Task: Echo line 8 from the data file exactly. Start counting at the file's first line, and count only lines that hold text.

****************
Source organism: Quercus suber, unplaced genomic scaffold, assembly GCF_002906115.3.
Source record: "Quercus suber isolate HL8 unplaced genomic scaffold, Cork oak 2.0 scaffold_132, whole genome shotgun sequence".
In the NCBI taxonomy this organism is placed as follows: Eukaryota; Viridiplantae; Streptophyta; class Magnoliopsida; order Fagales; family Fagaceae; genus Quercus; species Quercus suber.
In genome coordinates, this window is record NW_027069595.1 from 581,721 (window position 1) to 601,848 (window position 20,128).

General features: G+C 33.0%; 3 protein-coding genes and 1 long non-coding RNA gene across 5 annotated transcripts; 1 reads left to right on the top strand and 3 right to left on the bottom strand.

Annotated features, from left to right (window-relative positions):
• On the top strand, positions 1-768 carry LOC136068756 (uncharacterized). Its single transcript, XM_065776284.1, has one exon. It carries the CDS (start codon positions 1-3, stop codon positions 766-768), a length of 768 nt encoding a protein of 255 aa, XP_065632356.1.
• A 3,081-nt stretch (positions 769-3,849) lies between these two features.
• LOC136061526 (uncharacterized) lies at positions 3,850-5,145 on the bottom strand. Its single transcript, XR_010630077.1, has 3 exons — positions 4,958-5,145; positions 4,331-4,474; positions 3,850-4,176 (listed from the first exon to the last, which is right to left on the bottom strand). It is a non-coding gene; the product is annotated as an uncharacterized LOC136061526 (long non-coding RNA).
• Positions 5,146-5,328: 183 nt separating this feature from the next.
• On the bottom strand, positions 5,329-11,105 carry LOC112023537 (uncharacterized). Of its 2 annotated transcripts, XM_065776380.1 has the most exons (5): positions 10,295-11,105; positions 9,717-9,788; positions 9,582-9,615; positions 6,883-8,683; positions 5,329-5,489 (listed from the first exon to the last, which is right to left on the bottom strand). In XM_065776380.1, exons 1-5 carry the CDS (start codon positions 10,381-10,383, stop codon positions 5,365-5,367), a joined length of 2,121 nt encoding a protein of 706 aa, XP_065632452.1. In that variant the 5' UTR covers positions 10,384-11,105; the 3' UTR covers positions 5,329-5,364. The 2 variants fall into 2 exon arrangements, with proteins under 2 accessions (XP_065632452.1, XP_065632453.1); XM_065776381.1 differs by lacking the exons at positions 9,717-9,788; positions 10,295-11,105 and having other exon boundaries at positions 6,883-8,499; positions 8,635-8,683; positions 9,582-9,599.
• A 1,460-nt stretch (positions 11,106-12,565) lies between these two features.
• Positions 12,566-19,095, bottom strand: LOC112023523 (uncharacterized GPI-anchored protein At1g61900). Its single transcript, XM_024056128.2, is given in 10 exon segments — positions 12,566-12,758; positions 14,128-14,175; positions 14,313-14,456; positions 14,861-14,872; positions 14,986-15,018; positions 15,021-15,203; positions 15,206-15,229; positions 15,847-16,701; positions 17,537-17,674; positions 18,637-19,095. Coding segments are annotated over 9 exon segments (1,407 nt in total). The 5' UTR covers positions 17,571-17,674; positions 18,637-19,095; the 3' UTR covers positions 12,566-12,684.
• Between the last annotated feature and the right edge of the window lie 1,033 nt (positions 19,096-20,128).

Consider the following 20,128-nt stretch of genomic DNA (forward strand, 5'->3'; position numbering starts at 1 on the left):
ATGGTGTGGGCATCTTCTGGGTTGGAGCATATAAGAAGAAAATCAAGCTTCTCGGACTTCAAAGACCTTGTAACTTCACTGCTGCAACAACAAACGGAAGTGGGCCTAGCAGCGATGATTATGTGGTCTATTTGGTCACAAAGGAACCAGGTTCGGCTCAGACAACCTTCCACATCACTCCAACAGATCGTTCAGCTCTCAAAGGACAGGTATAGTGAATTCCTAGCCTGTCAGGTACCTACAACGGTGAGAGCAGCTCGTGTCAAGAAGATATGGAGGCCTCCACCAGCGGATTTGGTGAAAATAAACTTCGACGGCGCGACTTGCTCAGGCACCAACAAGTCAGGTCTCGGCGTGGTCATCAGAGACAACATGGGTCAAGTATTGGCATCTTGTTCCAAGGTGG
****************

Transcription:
• A 3,081-nt stretch (positions 769-3,849) lies between these two features.